The Uniting Church today put its money where its mouth is on climate change.
A day after calling on the New South Wales Government to act to protect farming land, water resources and conservation areas from mining, the church’s Synod of New South Wales and the ACT has determined as a matter of policy that it should divest from corporations engaged in the extraction of fossil fuels.
The Synod, meeting at Knox Grammar School, Sydney, also required all Synod bodies whose investments are not managed by its Treasury and Investment Services to implement the policy.
The General Secretary of the Synod will write to other Uniting Church synods and its national Assembly advocating that they also join a divestment campaign.
At previous meetings the Synod had called for creation care to be integrated into all aspects of the church’s worship, witness and service, saying the threat of climate change was not being adequately addressed by state and federal governments or the international community.
It said that rapid expansion of fossil fuel mining (particularly coal and coal seam gas) in Australia was directly threatening agricultural land, human health and biodiversity.
Its Ethical Investment Principles call for divestment from companies whose activities “involve substantial change to the environment, which is not or proposed to be made good at the conclusion of the activity”.
One member of Synod, Zac Hatfield Dodds, said the church was well past the point of wondering whether it was ethical to invest in climate change.
Synod requested the Ethical Investments Monitoring Committee to identify the companies affected by the new policy, issues that arise from divesting from those companies and how the policy could be carried out.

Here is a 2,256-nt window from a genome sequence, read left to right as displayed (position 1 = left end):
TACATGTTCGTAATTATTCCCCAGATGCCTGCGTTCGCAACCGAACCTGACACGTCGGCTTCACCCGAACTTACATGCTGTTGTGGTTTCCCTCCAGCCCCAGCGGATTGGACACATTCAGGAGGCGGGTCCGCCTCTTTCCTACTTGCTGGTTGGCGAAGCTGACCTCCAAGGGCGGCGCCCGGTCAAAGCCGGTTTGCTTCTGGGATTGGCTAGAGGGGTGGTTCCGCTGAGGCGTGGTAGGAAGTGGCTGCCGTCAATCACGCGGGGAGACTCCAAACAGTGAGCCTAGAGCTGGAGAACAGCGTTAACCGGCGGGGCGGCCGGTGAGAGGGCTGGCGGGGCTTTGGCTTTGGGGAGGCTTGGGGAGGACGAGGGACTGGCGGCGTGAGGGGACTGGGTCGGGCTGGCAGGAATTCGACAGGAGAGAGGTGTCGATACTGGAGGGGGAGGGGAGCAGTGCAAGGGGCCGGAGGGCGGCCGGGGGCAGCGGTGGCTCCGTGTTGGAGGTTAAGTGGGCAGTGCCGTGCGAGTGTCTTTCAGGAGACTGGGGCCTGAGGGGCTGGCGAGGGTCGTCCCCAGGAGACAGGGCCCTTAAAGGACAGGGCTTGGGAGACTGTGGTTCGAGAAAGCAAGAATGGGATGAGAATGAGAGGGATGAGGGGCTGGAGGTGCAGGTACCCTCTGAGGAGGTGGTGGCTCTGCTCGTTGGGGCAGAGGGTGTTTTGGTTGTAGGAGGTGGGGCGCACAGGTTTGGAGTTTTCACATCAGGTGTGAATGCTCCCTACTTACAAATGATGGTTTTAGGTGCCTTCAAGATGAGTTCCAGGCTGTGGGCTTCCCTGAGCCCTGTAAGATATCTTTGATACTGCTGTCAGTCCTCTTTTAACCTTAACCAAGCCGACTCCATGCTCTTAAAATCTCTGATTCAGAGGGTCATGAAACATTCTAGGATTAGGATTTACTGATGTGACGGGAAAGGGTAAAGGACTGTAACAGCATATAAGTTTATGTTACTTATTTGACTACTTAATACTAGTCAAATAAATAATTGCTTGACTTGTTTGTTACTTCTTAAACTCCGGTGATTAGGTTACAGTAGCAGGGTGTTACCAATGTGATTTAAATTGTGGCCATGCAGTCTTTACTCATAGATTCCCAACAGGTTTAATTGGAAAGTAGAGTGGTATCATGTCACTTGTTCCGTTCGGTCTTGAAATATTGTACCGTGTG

Alternative investments in renewable energy are to be pursued.
The proposal was brought to Synod by Justin Whelan, Mission Development Manager at Paddington Uniting Church, and Dr Miriam Pepper, a founding member of the church’s ecology network, Uniting Earthweb.
They wanted the church’s “commitment to ecological sustainability” to be expressed not only in words or pronouncements but also by embodying those words in its life and actions. The proposal sought to align the church’s professed commitment to ecological sustainability with its actions in the world.
Synod heard that Australia had one of the highest per-capita carbon footprints in the world and that 74 per cent of domestic emissions could be traced back to burning fossil fuels.
Australia contributed further to climate change by exporting coal to other countries and was in the midst of massive increase in fossil fuel extraction.
If the proposed Galilee Basin mines were fully developed, the annual carbon dioxide emissions caused by burning their coal alone would exceed those of the United Kingdom or Canada.
Likewise, the rate of expansion of coal seam gas extraction, mainly in south-eastern Queensland and northern New South Wales, was astonishing. The implications of such unfettered expansion, not only for the global climate, but also locally for farmland, forests, human health and aquatic life, were severe.
Synod was told that the destructive impacts of climate change were already being experienced, with only 0.8 degrees Celsius increase in global temperature. The future outlook was bleak, with global emissions rising faster than the “worst case scenario” projected by the Intergovernmental Panel on Climate Change.
Research by the Carbon Tracker Initiative has found that 80 per cent of known fossil fuel reserves must stay in the ground or sea if exceeding a 2 degree rise in global temperatures is to be avoided.
Mr Whelan said, “This means the basic purpose of fossil fuel companies is now a threat to humanity.”
The proposal was part of the global “Go Fossil Free” campaign of divestment from fossil fuel companies.
A more detailed rationale with references can be found here.
See also “Church seeks end to disastrous effects of mining”.